Old East End Photographs

Unbelievably, it is now February 2016 – where does the time go?

Over the last 12 months there has been a huge amount of change in the East End of London, especially around Spitalfields.

It was this seismic redevelopment that, over the last 12 months, led me to decide to chart the changes on our Facebook Page.

Part of that project has been a lot of research to find newspaper articles and photographs that capture the East End as it was and provide us with an impression of what the streets would have looked like at the time of the Jack the Ripper murders.

So, today, I thought I’d just present five of my favourite images that show the East End as it used to be.


One of the things that has struck me as I’ve been unearthing the old photographs is just how many photographers were roaming the streets of East London in the closing years of the 19th century. Additionally, it amazes me how happy the locals were to take a break from the grinding poverty of their everyday lives and poses for a strange device that may well have cost more than the average family spent of rent and accommodation in a month, or even a year.

Here, one such group of residents stands still for the camera of  a roving photographer.

A group of Victorian East Enders gather outside their houses.


It’s a sad fact that none of the murder sites have survived the march of time and we are, therefore, reliant on a dedicated band of writers and photographers who, in the early 20th Century, headed off into the East End of London to capture the scenes of the Whitechapel Murders as they were at the time of the crimes.

This image shows Durward Street, which in 1888 was Buck’s Row. It was here that Mary Nichols was murdered in the early hours of the 31st August 1888. The scene of the murder is on the right where you can see the chimney, the flat wall and the solitary window. The site of the murder was in the gateway beneath that window.

A view looking East along Durward Street.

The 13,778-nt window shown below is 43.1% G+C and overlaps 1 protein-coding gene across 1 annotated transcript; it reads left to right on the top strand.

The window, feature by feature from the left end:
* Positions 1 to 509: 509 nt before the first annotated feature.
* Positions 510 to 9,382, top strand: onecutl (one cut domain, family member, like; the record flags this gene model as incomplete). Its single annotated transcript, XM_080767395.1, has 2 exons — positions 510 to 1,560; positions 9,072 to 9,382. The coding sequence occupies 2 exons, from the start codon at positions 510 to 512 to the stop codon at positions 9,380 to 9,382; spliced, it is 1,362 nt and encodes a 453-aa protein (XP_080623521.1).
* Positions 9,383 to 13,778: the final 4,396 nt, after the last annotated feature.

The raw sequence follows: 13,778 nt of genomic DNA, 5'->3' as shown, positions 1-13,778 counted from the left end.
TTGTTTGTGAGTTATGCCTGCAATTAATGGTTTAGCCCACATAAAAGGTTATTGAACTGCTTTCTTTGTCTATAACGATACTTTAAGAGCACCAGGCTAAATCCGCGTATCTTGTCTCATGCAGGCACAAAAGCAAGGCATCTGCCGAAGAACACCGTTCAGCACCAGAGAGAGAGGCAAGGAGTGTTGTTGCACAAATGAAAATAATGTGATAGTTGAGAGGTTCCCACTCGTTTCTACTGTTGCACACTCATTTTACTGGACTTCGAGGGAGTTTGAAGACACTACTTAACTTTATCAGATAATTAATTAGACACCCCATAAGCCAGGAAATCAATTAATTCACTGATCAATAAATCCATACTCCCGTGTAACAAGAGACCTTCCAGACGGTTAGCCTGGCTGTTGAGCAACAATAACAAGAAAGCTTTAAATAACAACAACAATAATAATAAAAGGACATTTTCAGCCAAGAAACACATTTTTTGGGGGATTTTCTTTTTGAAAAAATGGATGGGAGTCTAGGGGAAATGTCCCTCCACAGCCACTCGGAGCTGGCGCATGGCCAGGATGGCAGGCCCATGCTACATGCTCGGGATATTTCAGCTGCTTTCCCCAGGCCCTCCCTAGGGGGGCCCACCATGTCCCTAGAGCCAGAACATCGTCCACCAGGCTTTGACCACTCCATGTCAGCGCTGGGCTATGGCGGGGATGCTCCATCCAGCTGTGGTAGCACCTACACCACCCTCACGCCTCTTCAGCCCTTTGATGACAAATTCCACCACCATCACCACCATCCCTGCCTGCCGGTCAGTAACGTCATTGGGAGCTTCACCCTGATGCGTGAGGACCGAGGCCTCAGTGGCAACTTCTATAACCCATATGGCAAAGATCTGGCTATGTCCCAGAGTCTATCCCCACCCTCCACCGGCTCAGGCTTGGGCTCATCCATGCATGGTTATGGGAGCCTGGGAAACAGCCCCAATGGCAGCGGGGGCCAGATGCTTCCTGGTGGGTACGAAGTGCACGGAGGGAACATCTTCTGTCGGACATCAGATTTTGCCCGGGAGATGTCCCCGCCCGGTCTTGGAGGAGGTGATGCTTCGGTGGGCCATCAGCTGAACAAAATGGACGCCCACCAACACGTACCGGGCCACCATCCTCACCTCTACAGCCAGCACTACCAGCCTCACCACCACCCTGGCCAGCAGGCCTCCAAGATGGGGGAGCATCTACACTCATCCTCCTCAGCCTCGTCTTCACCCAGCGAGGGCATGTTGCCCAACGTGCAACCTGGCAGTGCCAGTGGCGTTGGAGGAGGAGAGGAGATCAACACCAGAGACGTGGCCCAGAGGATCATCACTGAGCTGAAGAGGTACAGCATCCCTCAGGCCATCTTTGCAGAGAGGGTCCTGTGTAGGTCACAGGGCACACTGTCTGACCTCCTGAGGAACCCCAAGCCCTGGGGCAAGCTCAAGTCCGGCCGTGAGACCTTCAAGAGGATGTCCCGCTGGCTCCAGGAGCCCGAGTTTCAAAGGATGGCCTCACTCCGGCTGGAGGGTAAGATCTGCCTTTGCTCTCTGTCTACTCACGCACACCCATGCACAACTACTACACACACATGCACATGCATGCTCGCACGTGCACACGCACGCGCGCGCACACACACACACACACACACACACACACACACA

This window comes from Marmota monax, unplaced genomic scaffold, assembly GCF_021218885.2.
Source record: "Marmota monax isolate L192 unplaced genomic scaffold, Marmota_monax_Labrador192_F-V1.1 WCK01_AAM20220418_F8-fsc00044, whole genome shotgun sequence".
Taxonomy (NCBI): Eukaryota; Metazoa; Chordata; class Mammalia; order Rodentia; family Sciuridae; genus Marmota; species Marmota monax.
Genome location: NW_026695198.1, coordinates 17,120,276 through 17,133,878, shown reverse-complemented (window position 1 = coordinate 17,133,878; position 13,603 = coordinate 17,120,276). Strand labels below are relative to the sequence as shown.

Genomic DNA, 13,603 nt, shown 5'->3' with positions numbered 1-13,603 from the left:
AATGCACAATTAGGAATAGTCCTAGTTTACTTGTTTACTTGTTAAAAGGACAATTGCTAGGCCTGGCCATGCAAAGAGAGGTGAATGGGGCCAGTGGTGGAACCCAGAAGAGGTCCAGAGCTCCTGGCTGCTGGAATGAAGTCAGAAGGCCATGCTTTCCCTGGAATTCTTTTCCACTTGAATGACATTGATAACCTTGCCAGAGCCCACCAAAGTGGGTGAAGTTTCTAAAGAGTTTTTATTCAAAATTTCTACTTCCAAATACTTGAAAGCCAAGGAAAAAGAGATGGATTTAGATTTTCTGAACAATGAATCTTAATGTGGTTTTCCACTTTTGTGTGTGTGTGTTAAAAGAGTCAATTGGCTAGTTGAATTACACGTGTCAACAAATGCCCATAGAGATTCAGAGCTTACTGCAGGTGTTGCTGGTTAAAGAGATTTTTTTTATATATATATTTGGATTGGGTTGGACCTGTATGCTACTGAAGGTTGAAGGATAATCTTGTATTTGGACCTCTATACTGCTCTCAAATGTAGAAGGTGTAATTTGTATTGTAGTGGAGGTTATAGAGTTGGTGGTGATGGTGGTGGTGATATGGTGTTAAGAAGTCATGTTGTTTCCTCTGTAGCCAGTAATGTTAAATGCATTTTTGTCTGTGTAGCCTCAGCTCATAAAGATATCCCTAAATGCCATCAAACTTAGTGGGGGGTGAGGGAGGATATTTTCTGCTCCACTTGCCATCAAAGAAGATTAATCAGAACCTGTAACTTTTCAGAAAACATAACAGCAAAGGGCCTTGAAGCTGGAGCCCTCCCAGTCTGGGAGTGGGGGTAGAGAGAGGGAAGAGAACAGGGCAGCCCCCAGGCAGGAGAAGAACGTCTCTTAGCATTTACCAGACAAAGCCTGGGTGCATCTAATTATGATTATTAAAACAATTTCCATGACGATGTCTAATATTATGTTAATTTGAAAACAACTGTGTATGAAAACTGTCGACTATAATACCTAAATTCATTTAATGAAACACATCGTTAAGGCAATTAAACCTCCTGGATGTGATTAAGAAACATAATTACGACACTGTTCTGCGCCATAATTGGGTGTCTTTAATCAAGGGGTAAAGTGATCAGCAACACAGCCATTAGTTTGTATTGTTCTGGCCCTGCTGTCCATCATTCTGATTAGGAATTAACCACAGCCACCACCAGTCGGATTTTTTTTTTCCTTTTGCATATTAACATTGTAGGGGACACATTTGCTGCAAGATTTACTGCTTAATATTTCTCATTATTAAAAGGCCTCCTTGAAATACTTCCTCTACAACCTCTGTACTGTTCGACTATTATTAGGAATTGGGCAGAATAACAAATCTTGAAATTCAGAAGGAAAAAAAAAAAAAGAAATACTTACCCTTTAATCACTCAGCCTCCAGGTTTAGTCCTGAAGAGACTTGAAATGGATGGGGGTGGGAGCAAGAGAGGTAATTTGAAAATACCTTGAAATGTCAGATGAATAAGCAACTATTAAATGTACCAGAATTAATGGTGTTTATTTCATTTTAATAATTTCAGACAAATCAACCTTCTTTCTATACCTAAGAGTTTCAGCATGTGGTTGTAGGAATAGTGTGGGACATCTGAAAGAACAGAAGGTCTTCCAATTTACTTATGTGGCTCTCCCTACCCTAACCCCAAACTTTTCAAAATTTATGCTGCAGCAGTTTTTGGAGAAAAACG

Durward Street, formerly Buck’s Row.


One of the early images I have found is of this little girl, and the boy to the right who are standing in an East End alleyway in, I believe, the 1880’s or the early 1890’s. The boy is almost ghost like, a fleeting image captured by a passing photographer. I often wonder what became of these children? What were their lives like? Did they even survive childhood in an area that had a massively high child-mortality rate?

A little girl in a white dress stands in front of a line of three bollards in an East End slum.
A Girl In An East End Slum


It seems unbelievably to think that missionaries used to venture into the slums of London to preach and minister to the residents. In this photograph, two missionaries bring their message to a London slum and are captured doing so by a conveniently passing photographer! My favourite on this photo is the little boy in the foreground who doesn’t seem in the least bit impressed at having to pose for the camera. He appears to be throwing a major strop at the indignity of it all!

Missionaries visiting the residents of a London slum in the 19th century.
A London Slum In The Late 19th Century


The River Thames has always been important to Londoners.  It has provided a transport highway, fish were once caught in its waters to be eaten. And, the poor of London could even earn a living by scavenging on its banks at low tide for anything that they could find, be it coins, firewood or other items that had, somehow, ended up in the murky waters of London’s river.

In this wonderful photo a group of boys, collectively known as Mudlarkers, scrabble about on the shores of the East End stretch of the Thames to see what useful items that could find to either take home to their families, or sell on to make a bit of extra money for their families.

One little boy appears to have believed that he has made some sort of major discovery and seems to be holding his item up for the photographer, perhaps asking “is this any good mate?”

A group of child mudlarkers scavenge on the banks of the River Thames at low tide.
Mudlarkers on the Thames


Anyway, I hope you’ve enjoyed this first set of photographs of the bygone East End of London. Our collection is extensive and is always growing, so be sure to check out our Facebook page for our regular offerings and to discuss them.

I’ll be adding other blogs of these wonderful records of East End life, as and when they come to hand, so be sure to check back regularly.